Studio Lighting at your Location Shoot

As a corporate photographer in London you are asked to attend many different venues and locations. At all of these you have to establish what lighting is going to be used and the limitations the location will give you.

At a conference where you would be shooting the speakers on stage I would utilise as much of the natural daylight or even more so the stage lighting that gives the shots a natural environmental feel. Less and less I use flash in these scenarios and shoot more as a fly on the wall and not be intrusive to the conference delegates.

With some clients wanting product shoots you need to use an array of studio lighting to obtain the right effect. It differs greatly between the types of shoots you are doing to what lighting style is needed for a particular shoot.

Some want hard direct lighting such as fashion shoots, ones to make a strong impact. Others have a complexity about them and can only be achieved in a certain way by using soft controlled lighting.

So when a studio shoot is required often the client goes to a photographer’s studio and the products are delivered to that location. This is a time and costly project for the client having to ship boxes from the stock supply and if possible have to then do a reverse procedure after the shoot to return again. Product can also be heavy and bulky items that produce even more problems.

But what if a Studio can come to your location!

This is where being able to supply at a venue or site such as a factory, warehouse or distribution centre a studio set up where all the items for a shoot are in one place. These products then can be more easily sourced without the complex administration and be brought to a studio set up location on site.

Often to make the whole process a more manageable affair for my client I bring a studio lighting set up that can be quite extensive for the desired shoot. This often comprises of backdrops being either paper rolls or materials. The lighting would often be soft boxes and over head boom arms with lamp attached. This makes a mini studio at your location. Being able to offer this service to my clients is just another way to make things run smoothly for them and makes their time more productive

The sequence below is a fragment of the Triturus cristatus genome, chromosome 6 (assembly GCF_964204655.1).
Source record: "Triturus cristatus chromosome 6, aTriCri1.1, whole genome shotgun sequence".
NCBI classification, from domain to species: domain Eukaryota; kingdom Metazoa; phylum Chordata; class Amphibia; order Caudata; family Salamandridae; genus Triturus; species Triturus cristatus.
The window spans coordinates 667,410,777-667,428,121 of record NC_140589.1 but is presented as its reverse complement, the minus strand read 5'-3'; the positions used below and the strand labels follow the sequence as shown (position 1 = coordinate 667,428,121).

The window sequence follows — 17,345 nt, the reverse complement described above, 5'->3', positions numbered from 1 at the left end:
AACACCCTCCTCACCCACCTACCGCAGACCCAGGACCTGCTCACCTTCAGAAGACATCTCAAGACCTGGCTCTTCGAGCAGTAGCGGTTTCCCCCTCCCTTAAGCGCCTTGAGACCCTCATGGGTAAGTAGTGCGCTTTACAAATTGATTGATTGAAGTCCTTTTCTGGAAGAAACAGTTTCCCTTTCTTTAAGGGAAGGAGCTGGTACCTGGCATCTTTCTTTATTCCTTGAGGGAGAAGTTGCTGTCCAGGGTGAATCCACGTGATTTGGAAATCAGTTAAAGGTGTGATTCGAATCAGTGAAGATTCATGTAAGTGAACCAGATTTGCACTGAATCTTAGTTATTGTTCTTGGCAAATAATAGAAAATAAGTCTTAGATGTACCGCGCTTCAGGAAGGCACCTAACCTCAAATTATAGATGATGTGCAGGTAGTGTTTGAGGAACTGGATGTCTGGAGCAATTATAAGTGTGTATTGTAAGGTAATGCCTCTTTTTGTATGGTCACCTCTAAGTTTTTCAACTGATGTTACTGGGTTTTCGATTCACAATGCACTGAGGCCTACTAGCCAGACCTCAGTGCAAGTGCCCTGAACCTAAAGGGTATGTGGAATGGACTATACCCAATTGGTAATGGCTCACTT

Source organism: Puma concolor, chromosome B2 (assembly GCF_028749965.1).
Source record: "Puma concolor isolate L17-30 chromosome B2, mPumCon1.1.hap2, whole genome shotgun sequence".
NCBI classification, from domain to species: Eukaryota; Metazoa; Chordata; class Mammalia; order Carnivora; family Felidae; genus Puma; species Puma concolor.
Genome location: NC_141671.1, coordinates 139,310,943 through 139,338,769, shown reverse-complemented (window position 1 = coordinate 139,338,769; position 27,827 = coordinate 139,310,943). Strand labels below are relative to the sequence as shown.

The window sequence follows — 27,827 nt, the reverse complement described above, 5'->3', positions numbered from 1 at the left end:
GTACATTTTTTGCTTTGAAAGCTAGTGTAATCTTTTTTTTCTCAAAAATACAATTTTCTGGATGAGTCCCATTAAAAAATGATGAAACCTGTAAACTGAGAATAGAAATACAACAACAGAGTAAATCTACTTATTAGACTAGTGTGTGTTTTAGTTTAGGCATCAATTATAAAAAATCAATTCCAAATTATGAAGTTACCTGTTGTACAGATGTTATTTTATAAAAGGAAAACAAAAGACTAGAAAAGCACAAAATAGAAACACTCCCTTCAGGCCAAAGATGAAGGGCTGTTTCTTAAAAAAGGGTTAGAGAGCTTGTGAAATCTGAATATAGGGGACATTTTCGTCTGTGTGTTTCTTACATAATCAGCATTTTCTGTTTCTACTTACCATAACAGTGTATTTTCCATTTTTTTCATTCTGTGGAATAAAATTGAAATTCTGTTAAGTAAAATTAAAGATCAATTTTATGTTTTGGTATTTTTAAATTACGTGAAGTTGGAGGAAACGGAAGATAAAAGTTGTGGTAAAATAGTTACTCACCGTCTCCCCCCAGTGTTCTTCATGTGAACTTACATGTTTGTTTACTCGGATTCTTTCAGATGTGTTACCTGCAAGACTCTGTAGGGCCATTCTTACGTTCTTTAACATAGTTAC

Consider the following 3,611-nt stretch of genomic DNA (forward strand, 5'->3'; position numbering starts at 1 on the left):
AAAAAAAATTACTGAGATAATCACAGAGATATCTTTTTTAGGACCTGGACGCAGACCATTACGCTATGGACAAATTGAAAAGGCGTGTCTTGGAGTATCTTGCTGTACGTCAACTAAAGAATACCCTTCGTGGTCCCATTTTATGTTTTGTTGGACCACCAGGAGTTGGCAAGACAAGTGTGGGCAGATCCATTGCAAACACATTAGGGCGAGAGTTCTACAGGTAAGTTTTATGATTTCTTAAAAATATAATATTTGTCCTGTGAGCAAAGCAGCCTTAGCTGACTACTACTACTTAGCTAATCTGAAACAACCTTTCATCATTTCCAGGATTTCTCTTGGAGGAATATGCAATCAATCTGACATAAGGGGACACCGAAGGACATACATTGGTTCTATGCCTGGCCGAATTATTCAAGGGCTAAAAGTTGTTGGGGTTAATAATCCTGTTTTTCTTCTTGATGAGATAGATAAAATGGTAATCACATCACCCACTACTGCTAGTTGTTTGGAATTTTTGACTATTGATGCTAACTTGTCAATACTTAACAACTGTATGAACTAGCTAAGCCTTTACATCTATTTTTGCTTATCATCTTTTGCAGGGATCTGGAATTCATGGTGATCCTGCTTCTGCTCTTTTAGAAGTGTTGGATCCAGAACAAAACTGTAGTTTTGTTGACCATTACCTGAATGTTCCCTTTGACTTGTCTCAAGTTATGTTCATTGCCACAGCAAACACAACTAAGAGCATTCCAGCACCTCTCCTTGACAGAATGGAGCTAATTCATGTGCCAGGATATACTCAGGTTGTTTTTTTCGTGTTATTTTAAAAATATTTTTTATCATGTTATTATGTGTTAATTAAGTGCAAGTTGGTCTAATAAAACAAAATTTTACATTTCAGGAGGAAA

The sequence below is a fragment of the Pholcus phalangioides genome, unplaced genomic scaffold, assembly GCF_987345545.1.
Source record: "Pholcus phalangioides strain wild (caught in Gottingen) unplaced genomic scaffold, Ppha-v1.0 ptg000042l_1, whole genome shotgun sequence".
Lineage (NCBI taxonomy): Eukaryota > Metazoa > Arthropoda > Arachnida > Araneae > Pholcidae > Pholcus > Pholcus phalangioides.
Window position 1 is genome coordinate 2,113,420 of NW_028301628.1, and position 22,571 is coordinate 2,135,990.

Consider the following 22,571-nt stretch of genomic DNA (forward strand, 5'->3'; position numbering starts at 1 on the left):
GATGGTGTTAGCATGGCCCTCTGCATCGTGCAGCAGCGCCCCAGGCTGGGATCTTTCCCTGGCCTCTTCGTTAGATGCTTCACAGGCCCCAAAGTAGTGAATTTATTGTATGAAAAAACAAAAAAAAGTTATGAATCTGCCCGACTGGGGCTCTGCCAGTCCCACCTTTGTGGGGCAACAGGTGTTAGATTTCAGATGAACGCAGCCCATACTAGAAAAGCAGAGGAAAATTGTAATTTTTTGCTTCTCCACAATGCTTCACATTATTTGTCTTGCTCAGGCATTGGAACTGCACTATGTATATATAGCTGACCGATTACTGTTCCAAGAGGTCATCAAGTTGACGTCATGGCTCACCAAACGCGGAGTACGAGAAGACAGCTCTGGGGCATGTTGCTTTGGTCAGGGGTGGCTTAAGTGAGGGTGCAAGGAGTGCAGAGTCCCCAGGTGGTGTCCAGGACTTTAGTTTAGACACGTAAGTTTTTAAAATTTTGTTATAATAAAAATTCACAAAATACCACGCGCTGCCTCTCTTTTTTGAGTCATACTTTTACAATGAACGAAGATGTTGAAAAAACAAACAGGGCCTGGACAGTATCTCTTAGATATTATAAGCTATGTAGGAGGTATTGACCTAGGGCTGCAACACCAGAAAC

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What is it that you do?

If you attend a lot of networking event’s then this is probably a question that you are asked on a regular basis.

‘What is it that you do?’

And then you best describe what that is in a short paragraph.

‘I’m a photographer and video producer for corporate and medium sized businesses.’ I reply.

Of course there is more to what I do than that. Yes, I go to locations and take photographs for an interior or lifestyle publication. Or video where a director is explaining a procedure or showcase a company’s product or services. I put things together, I make things happen. I help businesses and people create the right image to promote their company.

But what else do I do? Apart from the obvious roles within my profession, what is it that I am also helping to achieve?

  • I help businesses to grow by raising their profile and showcase what they do
  • I create imagery that grabs people’s attention and gets them noticed
  • I help people with the ideas for script and video storyboarding
  • I help with presenting styles to camera on video shoots
  • I also save clients costs by working with them as and when they need me on a project


But, what I strive to do above everything else is to supply a complete professional service to my clients. And because I love my job, I hope my passion, experience and enthusiasm comes through when people ask me, ‘What is it that you do?’

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